Innovative research and advocacy highlighted at World Water Day 2022

Thursday, March 24, 2022

The Water Institute and Students of the Water Institute Graduate Section (SWIGS) hosted their annual World Water Day Celebration on Tuesday, March 22.

In a mix of virtual and in-person events, eight high-profile groundwater experts and two environmental justice advocates addressed hundreds of attendees around Canada and beyond.

The first session featured: A Cross-Country Checkup on Canada’s Groundwater: Perspectives on the Future of one of Canada’s most Valuable Resources.

This event explored the vast diversity of Canada’s groundwater resources from coast to coast to coast with a panel of leading hydrogeologists from across the country. They explored current and future challenges to vulnerable coastal groundwater, challenges faced in central Canada as well as northern and remote communities.

Groundwater is one of Canada’s most critical, yet underappreciated natural resources, and the panel advocated for sustainable management in a changing world.

“10 million Canadians depend on groundwater daily as a source of fresh water, and this dependency is expected to grow,” David Rudolph.

Groundwter Panel
(Photo Top L to R) Magdalena Krol, York University, David Rudolph, University of Waterloo, Andrea Brookfield, University of Waterloo, Tom Gleeson, University of Victoria
(Bottom L to R) Jean-Michel Lemieux, Université Laval (Québec), Diana Allen, Simon Fraser University, Barret Kurylyk, Dalhousie University, Grant Ferguson, University of Saskatchewan.

The afternoon session featured: The Legacy of Environmental Racism in North America: Perspectives from Canada and the United States.

This event featured presentations from two inspiring high-profile advocates who lead community-level resistance movements against environmental racism.

This year’s Water Institute RBC Distinguished Lecturer was Dr. Ingrid Waldron, HOPE Chair in Peace and Health at McMaster University and author/producer of the book and Netflix documentary There’s Something in the Water. Dr. Waldron examined the legacy of environmental racism in Canada by highlighting cases in Indigenous and Black communities, the grassroots mobilization and resistance activities communities have engaged in, and the recent "wins" that have resulted from these efforts.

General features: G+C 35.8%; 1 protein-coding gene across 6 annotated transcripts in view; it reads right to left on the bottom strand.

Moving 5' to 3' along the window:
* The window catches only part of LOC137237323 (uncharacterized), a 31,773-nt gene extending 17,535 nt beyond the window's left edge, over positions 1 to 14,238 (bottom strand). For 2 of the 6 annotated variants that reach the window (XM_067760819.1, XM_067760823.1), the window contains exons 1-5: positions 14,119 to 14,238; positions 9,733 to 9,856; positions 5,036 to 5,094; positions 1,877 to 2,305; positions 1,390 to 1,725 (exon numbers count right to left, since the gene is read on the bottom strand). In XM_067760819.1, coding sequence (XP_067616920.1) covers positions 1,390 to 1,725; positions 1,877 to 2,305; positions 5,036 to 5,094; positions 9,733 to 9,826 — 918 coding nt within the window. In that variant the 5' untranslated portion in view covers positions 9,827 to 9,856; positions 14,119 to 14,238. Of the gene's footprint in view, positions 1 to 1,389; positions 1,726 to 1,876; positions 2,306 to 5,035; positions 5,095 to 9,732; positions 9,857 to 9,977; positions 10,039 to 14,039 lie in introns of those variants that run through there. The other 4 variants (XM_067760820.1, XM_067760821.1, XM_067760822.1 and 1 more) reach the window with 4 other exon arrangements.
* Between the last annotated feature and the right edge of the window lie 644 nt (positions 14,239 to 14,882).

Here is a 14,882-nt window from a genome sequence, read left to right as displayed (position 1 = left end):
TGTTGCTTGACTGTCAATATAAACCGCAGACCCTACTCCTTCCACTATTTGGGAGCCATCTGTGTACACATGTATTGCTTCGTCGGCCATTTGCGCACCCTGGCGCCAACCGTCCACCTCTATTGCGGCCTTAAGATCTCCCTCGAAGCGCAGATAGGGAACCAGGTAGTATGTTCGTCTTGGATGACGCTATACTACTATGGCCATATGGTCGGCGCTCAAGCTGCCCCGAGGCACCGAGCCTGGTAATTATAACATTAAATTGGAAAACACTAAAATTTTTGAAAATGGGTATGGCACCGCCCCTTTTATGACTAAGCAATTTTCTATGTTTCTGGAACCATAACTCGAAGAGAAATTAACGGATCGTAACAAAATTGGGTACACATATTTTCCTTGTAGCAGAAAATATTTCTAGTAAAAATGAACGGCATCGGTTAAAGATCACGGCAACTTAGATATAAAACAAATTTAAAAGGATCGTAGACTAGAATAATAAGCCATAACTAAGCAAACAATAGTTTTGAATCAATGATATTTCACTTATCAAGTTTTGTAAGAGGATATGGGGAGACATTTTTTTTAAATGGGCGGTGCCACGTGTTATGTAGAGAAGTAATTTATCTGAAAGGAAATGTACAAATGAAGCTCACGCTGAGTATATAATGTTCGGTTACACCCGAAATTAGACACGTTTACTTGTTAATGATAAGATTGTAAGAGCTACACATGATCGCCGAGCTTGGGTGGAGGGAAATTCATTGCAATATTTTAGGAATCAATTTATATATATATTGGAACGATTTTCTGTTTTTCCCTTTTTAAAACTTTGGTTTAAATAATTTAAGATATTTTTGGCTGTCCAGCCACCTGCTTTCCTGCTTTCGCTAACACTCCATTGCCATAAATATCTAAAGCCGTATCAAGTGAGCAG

Dr. Waldron encouraged students to pursue their passions  in research and advocating for environmental justice.

“Just because you don’t know everything about a topic,
doesn’t mean that you shouldn’t start doing the work,” Dr. Ingrid Waldron.

The second presentation was delivered by Monica Lewis-Patrick the 2022 University of Waterloo Jarislowsky Fellow, co-founder of We the People of Detroit, and known in the environmental justice community as The Water Warrior. Ms. Lewis-Patrick described how five Black women leaders in Detroit developed a network of volunteers to fight austerity measures and present a critical counter narrative to show the socio-economic consequences of these policies on access to clean water in Detroit and across the USA.

“Nothing in my background says that I should be here, other than my compassion for my community, my self-determination and the women that I have the honour of serving with have pushed me to go further than I ever dreamed I’d go,” Monica Lewis-Patrick.

Session speakers screen capture
(Photo Top L to R) Kevin White, Co-host, Waterloo PhD Candidate, Ingrid Waldron,
(Bottom) Monica Lewis-Patrick and Ashley Benjamin, Co-host, Waterloo undergraduate student.

Students of the Water Institute Graduate Section also hosted an in-person evening event in Uptown Waterloo for an opportunity to network and socialize in-person with other event attendees.

Special thanks to our 2022 World Water Day speakers and the generous support from the RBC Foundation. If you were unable to join us, please visit our YouTube channel to view recordings of the events.

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